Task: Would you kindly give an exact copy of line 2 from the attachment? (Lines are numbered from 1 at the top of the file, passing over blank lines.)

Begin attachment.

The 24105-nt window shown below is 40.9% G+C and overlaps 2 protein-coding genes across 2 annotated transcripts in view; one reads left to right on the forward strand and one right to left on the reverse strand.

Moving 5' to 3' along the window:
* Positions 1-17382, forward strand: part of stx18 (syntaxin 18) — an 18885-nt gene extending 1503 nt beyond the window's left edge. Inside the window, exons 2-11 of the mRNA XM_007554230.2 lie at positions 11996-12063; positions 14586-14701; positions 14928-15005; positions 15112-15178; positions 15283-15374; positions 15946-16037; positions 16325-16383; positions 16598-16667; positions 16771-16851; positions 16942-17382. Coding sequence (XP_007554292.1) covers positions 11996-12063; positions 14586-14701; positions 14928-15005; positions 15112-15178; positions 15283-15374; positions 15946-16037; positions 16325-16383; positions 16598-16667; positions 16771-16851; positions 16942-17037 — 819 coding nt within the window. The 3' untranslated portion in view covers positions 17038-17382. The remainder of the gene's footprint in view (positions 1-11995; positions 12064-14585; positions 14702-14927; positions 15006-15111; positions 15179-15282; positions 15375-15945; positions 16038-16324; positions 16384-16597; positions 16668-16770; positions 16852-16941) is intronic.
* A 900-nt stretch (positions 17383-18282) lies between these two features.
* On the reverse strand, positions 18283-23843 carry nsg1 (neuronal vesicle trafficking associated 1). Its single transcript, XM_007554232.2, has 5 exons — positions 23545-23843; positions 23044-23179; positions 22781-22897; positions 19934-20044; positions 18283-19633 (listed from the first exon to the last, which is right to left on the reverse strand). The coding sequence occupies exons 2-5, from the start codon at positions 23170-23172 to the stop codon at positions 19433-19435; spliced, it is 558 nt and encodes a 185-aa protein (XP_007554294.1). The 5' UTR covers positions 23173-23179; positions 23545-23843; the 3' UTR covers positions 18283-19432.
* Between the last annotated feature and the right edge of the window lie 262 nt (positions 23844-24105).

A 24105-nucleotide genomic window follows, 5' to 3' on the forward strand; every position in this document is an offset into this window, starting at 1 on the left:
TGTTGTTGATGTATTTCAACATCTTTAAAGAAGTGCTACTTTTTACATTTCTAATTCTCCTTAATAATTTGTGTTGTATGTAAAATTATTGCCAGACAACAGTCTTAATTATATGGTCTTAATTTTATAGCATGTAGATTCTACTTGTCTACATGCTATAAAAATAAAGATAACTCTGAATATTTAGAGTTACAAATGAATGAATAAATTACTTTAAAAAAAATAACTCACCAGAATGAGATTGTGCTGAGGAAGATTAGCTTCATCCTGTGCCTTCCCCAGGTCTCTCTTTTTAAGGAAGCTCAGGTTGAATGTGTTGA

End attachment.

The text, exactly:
Moving 5' to 3' along the window: